Thursday, March 24, 2011

Founding a Fantasy Town, Part I

Last night I started getting my head back in the game--the Domain Game that is. (Thanks to all the players and volunteers nudging, cajoling, and encouraging me in the last couple weeks).

I put out some rule guidelines last month for how would-be rulers, warlords and satraps could attract rural settlers to their newly-carved lands, this month we take a look at what it takes to dupe unsuspecting urban types to your hold.

Where does the aspiring city builder begin?

First and foremost is the locating, surveying, and clearing of a proper site. A number of important questions need to be answered:
  1. Does the site have access to a fresh water source? Will it have enough water to sustain larger populations as the settlement grows?
  2. Does the site have enough arable land to support it? If not, how will food be secured to sustain the incoming hordes?
  3. Is the site in an economically feasible area? Will enough trade and commerce pass through the area to make it sustainable or prosper even? Is there enough work available for the new population?
  4. Is the site secure enough? Is the surrounding local area secured and patrolled adequately? Is it properly fortified? Is the new settlement policed sufficiently?
  5. Is the site properly drained? Is it on high, stable enough land to sink foundations and be resistant to floods?
  6. Will the new settlement meet the cultural and religious needs of its new citizens? Will the bread be supplemented by
Recruiting Urban Settlers
Once these questions have been considered and a charter issued, the local lord can begin the all-important task of attracting new denizens to the settlement.

A roll can be made once a year on the following chart for each farmed square mile newly-dedicated to supporting the settlement (roll only once for each). Note that at a minimum each 100 citizens will settle in land equaling roughly .1 square miles. Thus a town of 1,000 citizens will take up a 1 square mile area. (More spacious lots can be given to settlement residents if desired.)

Roll d10
1 None attracted
2 2 laboring-class families
3 4 laboring class, 1 semi-skilled
4-5 8 laboring class, 2 semi-skilled
6 12 laboring class, 3 semi-skilled
7 16 laboring class, 4 semi-skilled, 1 expert
8 20 laboring class, 5 semi-skilled, 1 expert, 1 patrician
9 24 laboring class, 6 semi-skilled, 2 expert, 1 patrician
10 28 laboring class, 7 semi-skilled, 2 expert, 1 patrician

-2 land secured in less than a year
-2 inhospitable environs (inadequate water, uncomfortable terrain like marsh, etc.)
+1 land secured more than five years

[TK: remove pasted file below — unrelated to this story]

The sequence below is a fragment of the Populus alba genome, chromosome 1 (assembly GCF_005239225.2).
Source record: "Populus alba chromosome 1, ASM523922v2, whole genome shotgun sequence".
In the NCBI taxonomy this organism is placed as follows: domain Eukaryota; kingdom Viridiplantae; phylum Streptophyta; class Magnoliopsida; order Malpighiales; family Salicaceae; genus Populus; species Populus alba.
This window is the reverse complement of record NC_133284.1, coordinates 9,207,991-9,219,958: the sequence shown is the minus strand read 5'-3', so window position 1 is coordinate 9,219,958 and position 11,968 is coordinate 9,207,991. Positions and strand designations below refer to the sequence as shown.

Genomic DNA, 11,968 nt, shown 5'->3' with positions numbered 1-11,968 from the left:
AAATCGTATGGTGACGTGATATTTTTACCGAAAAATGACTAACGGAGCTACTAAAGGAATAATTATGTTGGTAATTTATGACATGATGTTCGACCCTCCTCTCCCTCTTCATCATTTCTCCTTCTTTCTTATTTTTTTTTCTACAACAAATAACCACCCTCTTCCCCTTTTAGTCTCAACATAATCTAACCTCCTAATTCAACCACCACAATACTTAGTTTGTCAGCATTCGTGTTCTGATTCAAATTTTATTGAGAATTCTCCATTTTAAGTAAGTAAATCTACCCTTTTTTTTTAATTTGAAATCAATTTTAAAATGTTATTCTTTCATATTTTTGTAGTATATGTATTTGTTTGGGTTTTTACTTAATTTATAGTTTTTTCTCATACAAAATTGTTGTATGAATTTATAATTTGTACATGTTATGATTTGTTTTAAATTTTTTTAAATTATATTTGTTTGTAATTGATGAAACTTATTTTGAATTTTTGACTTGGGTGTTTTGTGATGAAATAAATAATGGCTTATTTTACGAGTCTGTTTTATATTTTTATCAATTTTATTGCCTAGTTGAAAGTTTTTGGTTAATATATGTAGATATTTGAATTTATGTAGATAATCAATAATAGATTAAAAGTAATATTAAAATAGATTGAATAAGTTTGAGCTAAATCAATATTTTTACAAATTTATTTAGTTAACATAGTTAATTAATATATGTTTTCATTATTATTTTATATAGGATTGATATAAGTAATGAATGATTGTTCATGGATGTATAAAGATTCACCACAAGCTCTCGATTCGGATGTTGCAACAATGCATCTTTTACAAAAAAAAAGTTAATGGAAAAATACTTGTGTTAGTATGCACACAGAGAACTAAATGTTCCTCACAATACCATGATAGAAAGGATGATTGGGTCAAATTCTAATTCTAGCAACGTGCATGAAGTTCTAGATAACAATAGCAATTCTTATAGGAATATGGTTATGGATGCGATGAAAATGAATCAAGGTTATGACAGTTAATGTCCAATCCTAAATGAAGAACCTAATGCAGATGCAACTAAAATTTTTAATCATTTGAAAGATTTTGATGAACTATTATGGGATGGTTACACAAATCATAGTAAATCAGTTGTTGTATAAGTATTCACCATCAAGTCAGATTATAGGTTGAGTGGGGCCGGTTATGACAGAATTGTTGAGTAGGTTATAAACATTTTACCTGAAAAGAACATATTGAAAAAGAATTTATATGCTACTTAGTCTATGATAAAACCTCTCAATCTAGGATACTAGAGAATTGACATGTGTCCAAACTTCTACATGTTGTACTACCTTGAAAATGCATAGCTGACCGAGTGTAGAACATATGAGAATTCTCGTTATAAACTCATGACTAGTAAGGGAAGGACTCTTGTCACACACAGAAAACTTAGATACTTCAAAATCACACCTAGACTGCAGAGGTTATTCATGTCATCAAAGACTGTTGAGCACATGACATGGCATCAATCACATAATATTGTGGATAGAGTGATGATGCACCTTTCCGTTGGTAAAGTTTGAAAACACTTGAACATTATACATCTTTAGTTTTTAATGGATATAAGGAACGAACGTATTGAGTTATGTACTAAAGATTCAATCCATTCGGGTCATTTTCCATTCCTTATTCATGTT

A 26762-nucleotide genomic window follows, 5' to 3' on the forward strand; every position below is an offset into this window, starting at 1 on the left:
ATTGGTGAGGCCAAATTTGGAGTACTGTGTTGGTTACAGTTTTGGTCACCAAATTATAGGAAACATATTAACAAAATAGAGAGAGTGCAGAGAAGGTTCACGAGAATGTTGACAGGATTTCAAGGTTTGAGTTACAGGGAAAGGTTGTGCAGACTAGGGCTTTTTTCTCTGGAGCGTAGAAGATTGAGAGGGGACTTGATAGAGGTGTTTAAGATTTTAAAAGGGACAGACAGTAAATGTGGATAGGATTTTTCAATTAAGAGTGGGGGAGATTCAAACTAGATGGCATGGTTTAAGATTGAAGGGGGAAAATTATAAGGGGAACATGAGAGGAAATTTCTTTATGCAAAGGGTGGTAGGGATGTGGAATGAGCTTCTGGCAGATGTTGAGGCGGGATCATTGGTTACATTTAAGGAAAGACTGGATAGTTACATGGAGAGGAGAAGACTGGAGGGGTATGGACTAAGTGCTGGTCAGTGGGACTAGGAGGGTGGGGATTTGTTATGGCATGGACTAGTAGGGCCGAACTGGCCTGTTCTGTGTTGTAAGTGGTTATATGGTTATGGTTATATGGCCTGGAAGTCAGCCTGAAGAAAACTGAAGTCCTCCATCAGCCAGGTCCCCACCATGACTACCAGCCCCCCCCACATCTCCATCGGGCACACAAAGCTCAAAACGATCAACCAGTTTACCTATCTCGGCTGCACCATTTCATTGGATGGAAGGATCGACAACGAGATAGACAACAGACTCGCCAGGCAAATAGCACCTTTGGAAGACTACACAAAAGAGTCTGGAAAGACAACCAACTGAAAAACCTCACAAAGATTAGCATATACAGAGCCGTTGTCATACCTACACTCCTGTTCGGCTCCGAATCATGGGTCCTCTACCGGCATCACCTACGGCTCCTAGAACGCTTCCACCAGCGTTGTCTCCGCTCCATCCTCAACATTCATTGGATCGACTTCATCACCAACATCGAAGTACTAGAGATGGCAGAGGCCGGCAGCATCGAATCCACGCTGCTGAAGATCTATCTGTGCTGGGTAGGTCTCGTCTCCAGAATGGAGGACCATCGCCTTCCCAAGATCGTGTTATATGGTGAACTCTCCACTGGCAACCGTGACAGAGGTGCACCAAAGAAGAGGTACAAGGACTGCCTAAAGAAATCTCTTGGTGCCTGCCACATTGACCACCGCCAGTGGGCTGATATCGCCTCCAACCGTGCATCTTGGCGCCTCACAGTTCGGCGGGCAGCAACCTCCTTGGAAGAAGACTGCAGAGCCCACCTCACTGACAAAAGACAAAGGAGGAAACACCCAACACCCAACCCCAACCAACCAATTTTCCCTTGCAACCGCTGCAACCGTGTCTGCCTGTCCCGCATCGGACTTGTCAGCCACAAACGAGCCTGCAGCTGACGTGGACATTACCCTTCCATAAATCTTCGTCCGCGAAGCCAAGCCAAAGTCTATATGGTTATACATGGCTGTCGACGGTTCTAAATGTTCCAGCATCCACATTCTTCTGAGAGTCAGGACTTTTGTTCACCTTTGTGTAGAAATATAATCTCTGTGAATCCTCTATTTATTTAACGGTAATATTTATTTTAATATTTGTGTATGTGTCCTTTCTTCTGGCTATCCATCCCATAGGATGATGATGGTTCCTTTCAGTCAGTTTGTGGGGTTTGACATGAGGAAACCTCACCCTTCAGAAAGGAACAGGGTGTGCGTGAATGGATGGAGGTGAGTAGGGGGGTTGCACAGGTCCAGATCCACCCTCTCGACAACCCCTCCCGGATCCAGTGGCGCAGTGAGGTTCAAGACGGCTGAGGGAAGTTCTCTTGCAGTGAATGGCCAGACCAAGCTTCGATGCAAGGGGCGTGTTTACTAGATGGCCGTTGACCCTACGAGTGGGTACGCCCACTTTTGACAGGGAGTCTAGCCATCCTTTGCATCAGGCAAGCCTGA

+1 settlement has developed cultural/religious amenities
+2 settlement on established trade route
+1 settlement site has wooden palisade
+2 settlement site has stone walls

Types of Urban Colonist Families
Each family is assumed for simplicity sake to be made up of five members (two of working age, one potential for militia service). The varying classes correspond to the categories on my Hirelings charts.

Laboring class families
This colonist class is made up of escaped slaves (or serfs), penniless freemen, drifters, etc. New colonists of this type will settle into available economic niches as urban laborers, apprentices, underworld types, etc. They can also be coerced or enticed into moving into work as cottars, harvest workers, and other agricultural labor in surrounding farmlands.

Semi-skilled and Expert families
Semi-skilled and expert families will take up shop in the settlement, initially (and literally) as small, independent providers. As the settlement grows from hamlet or village to town, these workers will found or import related-guilds, societies, and other mutual associations. The exact occupation of each family is to be determined by the GM.

Patrician families
Wealthy families that represent guildmasters, wealthy merchants, and/or minor nobles. Each household will hire 5-20 local residents to meet their own domestic and economic needs. (If none available they will “import” 1-4 laboring class families of their own.)

Optional: Colonist Cultural Identity Chart
Roll once for each incoming group.

Roll 1d8
1-5 Colonist group made up of same culture, ethnic group, and race
6-7 Colonist group made up of different culture or ethnic group (same race)
8 Colonist group made up of non-humans


  1. - maybe you will find this useful :-)

  2. Very handy little PDF there, thanks for sharing. It's interesting comparing the order of those town plans with the chaotic jumble of a medieval European city.

  3. There's no 3 at the d10 table about attracted settlers...
    But very nice work, might come in handy.

  4. Thanks for pointing out that my fly was open haha. Done fixed it in the post.